By: Michelle McNall
In Chapter 11, we are introduced to supply chain management, and the role it plays in marketing and how effective supply chain management contributes to the overall success of the business and satisfaction of the customer(s)/end-user(s). We learned that supply chain management adds value to the organization especially when considering the importance of value co-creation, whereby members of the value network (suppliers, customers, and other stakeholders) combine capabilities according to their expertise and the competencies required from the situation.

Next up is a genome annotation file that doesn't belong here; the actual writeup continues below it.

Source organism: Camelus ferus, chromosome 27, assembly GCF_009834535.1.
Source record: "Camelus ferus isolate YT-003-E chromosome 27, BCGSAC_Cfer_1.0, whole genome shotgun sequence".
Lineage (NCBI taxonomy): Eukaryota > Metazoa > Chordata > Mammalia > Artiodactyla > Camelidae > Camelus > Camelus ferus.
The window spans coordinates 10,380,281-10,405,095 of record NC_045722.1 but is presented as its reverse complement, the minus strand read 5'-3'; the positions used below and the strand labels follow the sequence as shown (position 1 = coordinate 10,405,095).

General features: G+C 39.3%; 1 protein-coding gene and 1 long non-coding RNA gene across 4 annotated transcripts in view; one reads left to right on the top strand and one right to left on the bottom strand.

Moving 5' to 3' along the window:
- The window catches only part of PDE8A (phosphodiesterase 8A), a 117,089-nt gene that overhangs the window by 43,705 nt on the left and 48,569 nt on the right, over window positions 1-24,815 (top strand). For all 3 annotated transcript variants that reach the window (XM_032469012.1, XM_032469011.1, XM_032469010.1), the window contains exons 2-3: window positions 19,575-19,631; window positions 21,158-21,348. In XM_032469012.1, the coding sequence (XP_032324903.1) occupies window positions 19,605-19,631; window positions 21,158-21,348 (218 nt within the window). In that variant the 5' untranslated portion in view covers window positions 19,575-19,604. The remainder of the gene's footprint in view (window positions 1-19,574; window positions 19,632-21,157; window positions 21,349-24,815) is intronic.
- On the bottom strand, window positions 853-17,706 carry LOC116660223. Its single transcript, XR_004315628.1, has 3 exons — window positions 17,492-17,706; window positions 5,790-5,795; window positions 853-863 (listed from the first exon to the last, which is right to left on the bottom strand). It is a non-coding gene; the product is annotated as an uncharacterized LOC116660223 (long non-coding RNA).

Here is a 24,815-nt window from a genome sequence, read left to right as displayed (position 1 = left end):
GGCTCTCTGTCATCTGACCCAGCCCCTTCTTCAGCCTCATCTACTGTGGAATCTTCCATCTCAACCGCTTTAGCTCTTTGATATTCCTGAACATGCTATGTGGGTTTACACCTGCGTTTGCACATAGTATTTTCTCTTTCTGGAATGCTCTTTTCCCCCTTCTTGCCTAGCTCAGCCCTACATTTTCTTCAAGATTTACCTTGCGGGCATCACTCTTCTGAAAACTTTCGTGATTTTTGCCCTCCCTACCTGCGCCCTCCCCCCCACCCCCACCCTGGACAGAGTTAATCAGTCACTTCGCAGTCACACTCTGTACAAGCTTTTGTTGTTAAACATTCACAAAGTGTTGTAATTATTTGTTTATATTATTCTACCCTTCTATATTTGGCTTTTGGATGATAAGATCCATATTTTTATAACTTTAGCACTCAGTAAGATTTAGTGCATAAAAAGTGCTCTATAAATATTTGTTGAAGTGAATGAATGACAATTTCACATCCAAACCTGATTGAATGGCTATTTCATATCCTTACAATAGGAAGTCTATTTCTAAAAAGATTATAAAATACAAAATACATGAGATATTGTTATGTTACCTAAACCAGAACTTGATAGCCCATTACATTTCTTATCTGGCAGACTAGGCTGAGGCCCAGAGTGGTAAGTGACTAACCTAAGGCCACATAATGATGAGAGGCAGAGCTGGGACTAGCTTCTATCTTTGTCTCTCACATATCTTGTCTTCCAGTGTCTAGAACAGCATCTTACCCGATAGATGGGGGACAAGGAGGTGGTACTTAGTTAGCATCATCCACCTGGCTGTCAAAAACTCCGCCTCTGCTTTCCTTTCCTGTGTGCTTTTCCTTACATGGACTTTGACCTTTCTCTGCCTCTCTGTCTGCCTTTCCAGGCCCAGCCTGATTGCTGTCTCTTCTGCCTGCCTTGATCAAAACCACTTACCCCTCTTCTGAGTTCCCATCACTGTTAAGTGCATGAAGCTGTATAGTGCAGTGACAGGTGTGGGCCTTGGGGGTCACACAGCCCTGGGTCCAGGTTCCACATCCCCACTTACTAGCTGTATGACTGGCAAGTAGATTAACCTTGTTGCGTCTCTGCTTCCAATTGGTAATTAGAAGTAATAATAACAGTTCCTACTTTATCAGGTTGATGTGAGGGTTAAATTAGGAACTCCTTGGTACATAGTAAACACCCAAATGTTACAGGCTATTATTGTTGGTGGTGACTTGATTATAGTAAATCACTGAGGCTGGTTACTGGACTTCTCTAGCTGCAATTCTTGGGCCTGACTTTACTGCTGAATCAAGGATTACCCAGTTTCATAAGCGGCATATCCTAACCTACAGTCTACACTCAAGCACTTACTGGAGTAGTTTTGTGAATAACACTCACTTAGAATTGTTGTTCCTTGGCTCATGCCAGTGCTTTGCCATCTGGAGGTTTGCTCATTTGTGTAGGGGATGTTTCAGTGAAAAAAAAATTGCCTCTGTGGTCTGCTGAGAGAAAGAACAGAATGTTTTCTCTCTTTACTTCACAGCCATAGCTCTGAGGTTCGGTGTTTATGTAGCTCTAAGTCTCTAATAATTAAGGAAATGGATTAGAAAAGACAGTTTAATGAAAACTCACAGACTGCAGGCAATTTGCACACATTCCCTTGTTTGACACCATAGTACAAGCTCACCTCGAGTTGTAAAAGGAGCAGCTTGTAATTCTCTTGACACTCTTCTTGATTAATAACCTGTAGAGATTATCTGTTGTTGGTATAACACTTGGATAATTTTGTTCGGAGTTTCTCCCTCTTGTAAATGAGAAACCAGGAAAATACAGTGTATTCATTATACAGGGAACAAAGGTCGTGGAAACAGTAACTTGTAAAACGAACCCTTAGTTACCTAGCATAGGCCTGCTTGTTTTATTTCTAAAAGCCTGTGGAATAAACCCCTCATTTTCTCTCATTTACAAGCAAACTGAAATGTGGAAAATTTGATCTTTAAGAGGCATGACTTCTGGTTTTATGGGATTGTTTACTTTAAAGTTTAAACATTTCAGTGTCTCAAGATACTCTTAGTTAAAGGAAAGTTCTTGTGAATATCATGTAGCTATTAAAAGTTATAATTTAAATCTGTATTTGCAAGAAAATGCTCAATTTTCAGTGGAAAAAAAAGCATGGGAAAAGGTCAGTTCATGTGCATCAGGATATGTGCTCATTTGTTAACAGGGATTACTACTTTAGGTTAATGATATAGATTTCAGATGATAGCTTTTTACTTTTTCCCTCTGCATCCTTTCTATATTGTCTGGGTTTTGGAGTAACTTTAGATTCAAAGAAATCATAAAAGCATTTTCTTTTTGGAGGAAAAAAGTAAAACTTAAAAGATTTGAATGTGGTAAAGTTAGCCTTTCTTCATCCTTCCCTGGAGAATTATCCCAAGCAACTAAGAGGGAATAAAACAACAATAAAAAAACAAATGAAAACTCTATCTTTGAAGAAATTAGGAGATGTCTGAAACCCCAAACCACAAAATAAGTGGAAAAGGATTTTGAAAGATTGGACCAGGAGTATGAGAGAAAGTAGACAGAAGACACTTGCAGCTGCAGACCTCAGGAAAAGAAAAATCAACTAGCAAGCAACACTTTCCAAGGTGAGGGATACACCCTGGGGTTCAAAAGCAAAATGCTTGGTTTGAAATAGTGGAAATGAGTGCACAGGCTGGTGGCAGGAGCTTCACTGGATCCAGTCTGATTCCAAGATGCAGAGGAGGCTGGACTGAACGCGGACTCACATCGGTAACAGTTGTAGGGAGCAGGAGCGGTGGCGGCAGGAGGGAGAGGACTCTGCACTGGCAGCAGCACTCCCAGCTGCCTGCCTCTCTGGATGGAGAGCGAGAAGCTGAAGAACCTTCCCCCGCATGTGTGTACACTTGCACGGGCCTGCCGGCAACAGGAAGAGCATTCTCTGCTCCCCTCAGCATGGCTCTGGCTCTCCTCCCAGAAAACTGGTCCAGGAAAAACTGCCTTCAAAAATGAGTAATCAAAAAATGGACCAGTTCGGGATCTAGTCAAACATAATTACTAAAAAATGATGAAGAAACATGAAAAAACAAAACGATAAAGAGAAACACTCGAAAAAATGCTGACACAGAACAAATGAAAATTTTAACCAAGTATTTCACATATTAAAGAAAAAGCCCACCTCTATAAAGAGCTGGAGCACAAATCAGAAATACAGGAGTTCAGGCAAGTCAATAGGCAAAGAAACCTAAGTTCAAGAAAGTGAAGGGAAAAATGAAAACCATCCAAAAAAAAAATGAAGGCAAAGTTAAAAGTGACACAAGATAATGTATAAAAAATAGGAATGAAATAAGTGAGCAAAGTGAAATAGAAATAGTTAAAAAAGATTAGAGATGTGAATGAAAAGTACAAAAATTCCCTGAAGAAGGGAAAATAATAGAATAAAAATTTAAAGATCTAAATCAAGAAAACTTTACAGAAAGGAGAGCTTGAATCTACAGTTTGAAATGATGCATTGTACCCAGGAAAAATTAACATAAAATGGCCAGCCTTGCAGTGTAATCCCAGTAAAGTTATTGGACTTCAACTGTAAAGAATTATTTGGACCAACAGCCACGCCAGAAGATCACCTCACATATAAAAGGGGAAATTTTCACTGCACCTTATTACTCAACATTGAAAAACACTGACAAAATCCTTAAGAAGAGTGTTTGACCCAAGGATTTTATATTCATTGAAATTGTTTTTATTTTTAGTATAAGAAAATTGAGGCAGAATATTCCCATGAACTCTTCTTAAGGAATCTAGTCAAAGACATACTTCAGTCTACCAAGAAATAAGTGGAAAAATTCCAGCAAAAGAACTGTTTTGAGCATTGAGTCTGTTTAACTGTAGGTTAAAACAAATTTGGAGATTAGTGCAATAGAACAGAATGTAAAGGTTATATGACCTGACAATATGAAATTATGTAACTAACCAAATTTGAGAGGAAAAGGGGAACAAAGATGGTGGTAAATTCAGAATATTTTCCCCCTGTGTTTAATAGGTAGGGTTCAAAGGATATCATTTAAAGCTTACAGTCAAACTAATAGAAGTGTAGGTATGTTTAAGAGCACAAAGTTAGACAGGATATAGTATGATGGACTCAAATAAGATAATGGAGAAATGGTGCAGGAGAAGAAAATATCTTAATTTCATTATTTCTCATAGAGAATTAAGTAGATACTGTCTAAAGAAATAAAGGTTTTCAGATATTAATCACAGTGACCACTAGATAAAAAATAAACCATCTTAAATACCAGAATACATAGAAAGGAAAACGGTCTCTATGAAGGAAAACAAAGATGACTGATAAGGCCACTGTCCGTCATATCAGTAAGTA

If you’ve ever wondered how products such as Dove body wash got to Walmart or CVS so that you could then purchase the product, supply chain management explains this to you. Supply chain management works by using channels of distribution which consist of interdependent entities that are aligned for the purpose of transferring possession of a product from producer to consumer/end-user or business user. However, not all channels of distribution flow directly from Point A to Point B and so forth. Frequently, intermediaries, also known as “middlemen,” play a vital role in the supply chain. There are many moving parts within a supply chain which is why effective supply chain management is so important. Truly effective supply chain management is planned and purposive (Melnyk, Steven A., Narasimhan, Ram, and DeCampos, Hugh A., International Journal of Production Research, 2014) and directly aligns with the company’s vision and operational strategy. However, while there is increasing evidence of the growing importance of supply chain management, many managers and businesses are still lacking knowledge about this concept and how to implement this effectively. In the academic journal article titled Supply Chain Design: Issues, Challenges, Frameworks, and Solutions, Melnyk, Narasimhan, and DeCampos dive deeper into dissecting the concept of supply chain management and defining how to construct the framework for effective management of such supply chains.